• Based on other hierarchical models, what level would this report come from
                    • Is there a cost to them to make this claim
                    • Do I share any of this experience
                    • How does their claim resonate for me
                    I would add:
                    • Are there other claims from the same source that are clearly incorrect or fantasy


                    I am a psi/afterlife proponent, but have to recognize that all of a source's statements (including those describing the nature of the afterlife) seem to become questionable if certain parts of the source's output are definitely questionable. The example I was thinking of is Geraldine Cummins and her statements about group soul evolution in conjunction with her statements about incarnations on the Sun and the planets, incorrect astronomical and physics statements, etc.

                    Comment


                    • #11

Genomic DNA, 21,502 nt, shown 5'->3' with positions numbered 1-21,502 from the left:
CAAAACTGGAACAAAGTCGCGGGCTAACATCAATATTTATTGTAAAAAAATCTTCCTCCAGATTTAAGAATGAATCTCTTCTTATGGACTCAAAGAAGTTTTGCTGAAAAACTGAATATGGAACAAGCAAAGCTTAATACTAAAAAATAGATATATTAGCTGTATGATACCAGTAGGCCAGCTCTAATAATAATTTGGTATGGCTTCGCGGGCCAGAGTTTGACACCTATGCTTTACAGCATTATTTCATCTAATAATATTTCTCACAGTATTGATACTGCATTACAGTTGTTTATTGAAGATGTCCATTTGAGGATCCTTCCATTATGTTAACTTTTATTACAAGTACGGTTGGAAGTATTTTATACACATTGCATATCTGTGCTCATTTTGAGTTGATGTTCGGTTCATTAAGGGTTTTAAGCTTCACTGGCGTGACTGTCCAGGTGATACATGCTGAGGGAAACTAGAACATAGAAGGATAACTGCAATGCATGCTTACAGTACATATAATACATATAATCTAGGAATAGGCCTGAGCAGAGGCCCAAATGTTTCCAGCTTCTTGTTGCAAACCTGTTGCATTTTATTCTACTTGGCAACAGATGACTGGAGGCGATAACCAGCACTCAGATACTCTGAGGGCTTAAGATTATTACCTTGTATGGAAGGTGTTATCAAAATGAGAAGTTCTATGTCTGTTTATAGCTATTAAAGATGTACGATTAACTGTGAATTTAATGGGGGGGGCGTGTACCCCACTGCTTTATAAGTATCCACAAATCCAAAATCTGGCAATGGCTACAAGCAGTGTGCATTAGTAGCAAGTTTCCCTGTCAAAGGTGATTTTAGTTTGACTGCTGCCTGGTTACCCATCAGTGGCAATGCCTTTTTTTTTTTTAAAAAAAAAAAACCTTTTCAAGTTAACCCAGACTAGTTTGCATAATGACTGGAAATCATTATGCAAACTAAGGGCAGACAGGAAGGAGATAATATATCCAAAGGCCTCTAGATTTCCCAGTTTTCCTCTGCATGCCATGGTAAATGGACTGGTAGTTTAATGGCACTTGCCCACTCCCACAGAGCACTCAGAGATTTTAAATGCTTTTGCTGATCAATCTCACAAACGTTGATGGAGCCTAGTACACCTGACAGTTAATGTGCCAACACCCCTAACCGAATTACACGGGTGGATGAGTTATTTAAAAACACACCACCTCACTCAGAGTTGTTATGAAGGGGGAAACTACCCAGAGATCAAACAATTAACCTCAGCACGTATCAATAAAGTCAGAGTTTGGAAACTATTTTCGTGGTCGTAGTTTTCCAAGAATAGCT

Originally posted by nbtruthman View Post
                      I would add:
                      • Are there other claims from the same source that are clearly incorrect or fantasy


                      I am a psi/afterlife proponent, but have to recognize that all of a source's statements (including those describing the nature of the afterlife) seem to become questionable if certain parts of the source's output are definitely questionable. The example I was thinking of is Geraldine Cummins and her statements about group soul evolution in conjunction with her statements about incarnations on the Sun and the planets, incorrect astronomical and physics statements, etc.